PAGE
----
Author Bryan Washington is a native Houstonian, something immediately evident while reading Memorial, his much-lauded debut novel. Named for the sprawling neighborhood that’s home to tens of thousands of Houstonians, Memorial is a stunning debut, one that digs deep into relationships both familial and romantic, what it means to love and be loved, and the healing power of food.
Set in Houston and Osaka, Japan, Memorial follows preschool teacher Benson and his partner Mike, who works as a cook at a restaurant in Montrose. The city’s culinary scene and diverse demographic identity lend both inspiration and conflict to the novel as it explores Mike and Benson’s relationship when the couple is pulled apart by thousands of miles, with Mike traveling to Japan to care for his ailing father and Benson staying behind in Houston alongside Mike’s mother Mitsuko, whom he’s never met.
Memorial offers a visceral, sometimes uncomfortable look into how the bonds we form with other people are impacted by our upbringing. Simultaneously, it’s also an exploration of how food can connect people from disparate backgrounds in profound ways. Its casual prose eschews pretentiousness and overwrought turns of phrase in favor of the kind of real-ass, familar language that made Washington’s first work, a collection of essays called Lot, a literary smash-hit.
And of course, media executives seized on the book’s undeniable relatability. Last week, Deadline reported that the book had been optioned by production company A24, and will be adapted by Washington into a television series over the coming months.
In their respective cities, Mike and Benson cook and eat — a lot. In Osaka, Mike helps his father run the izakaya he’s owned for years, steaming rice and cooking okonomiyaki while repairing a relationship strained by absence and time. Back in Houston, novice cook Benson gets a crash course in culinary basics from Mitsuko, who teaches him how to make seafood curry, udon, and how to break an egg in one hand.
These situations make for moments that reveal the tensions inherent to the evolving relationship between queer people and their families, both their own and those of the people they love. It’s in these moments where Washington explores how homemade dishes can function as a language; how stirring eggs together can plug the silences in awkward conversations or serve as a quiet expression of love.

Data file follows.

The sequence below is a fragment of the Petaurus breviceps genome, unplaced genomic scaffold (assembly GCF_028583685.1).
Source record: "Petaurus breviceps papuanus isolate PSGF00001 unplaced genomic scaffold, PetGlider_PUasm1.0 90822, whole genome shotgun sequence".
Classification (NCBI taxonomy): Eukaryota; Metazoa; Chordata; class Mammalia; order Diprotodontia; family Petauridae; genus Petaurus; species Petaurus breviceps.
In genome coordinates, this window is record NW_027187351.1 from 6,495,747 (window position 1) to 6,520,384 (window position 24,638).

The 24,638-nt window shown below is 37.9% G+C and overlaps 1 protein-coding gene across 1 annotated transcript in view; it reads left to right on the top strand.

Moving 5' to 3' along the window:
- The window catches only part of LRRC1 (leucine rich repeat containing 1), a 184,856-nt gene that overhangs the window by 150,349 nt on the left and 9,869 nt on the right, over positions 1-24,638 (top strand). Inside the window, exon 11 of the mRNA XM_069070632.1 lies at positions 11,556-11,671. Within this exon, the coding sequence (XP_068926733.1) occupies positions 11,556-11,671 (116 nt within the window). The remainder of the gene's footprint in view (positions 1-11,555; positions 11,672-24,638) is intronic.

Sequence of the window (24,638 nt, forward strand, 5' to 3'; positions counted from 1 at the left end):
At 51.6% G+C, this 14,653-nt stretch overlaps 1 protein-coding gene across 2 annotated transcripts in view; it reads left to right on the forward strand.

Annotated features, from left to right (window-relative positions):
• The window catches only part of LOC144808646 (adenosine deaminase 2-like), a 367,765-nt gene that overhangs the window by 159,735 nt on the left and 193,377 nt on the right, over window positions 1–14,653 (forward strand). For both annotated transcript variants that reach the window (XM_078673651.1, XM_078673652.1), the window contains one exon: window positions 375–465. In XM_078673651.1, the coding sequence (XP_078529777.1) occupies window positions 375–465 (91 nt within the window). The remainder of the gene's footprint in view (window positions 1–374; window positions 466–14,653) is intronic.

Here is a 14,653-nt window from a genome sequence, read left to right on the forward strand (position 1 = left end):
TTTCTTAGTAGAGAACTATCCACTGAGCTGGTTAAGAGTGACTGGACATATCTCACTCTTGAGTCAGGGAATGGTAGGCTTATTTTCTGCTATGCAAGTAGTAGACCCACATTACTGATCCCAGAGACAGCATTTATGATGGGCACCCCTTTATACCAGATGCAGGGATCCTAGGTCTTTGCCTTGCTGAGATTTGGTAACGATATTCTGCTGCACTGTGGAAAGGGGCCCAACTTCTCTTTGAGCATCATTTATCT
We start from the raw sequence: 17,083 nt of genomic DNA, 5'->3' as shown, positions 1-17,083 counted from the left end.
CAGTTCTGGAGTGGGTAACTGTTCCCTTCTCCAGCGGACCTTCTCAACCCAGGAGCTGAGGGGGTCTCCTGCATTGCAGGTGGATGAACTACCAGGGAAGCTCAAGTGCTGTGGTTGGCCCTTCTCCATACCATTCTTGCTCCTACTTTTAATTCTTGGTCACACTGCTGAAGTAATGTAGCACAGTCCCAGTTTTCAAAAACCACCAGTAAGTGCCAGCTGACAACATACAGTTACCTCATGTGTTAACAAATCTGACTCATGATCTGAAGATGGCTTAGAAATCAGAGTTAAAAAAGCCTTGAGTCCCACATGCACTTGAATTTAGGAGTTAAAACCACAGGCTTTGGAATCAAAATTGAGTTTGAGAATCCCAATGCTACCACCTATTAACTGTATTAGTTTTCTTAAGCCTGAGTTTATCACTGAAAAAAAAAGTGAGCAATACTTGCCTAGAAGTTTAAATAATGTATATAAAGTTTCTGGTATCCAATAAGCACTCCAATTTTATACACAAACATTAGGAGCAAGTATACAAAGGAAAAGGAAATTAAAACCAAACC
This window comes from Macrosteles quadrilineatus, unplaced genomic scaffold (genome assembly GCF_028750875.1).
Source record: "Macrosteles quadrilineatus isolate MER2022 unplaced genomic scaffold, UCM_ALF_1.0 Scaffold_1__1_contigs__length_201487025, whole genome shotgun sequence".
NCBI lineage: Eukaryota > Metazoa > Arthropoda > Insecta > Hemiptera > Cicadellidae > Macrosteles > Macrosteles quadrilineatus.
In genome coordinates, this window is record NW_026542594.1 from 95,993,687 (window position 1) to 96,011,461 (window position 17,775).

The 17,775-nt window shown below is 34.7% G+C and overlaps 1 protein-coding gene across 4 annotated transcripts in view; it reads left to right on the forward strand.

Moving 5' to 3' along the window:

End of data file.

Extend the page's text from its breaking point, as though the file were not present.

Eater sat down to talk with Washington about Houston, food, and how his experiences in the city shaped one of the year’s most exciting new novels.
Eater Houston: Are you riding out the pandemic in Houston?
Bryan Washington: I am. I was in Toronto in February for about a week, then I went to New York. The week after that, New York closed and a few weeks later Houston shut down. Since then, I’ve been in Houston.
What are you eating right now to comfort yourself and, you know, stay alive?
It varies really wildly. Like everybody else, I’m cooking as much as I’ve ever cooked. I’m not comfortable sitting in restaurants just yet. I’ve been eating a lot of tomato and egg dishes, a lot of curry. There’s a restaurant called Korean Noodle House and I pick up kimchi there every two weeks. I am staying inside, I am avoiding people, but I am going to get my kimchi. Also a lot of banh mi, that hasn’t really changed — I go every couple days and pick up croissants and baguettes. Trying to balance between staying inside and supporting restaurants that are dear to me.
At the beginning of Memorial, Benson says that Mike works at a Montrose restaurant “where they butcher rice bowls and egg rolls,” which seems like a nod to the neighborhood’s gentrification. Is this a specific spot, or just an amalgam of trendy Montrose restaurants?
It’s not based on any one specific place, and there are a few different Montrose restaurants that could probably be described in that way. This description, though, is from a person who is pretty jaded about his partner’s place of work, so I don’t know that I would necessarily describe the restaurant that Mike works at in that way.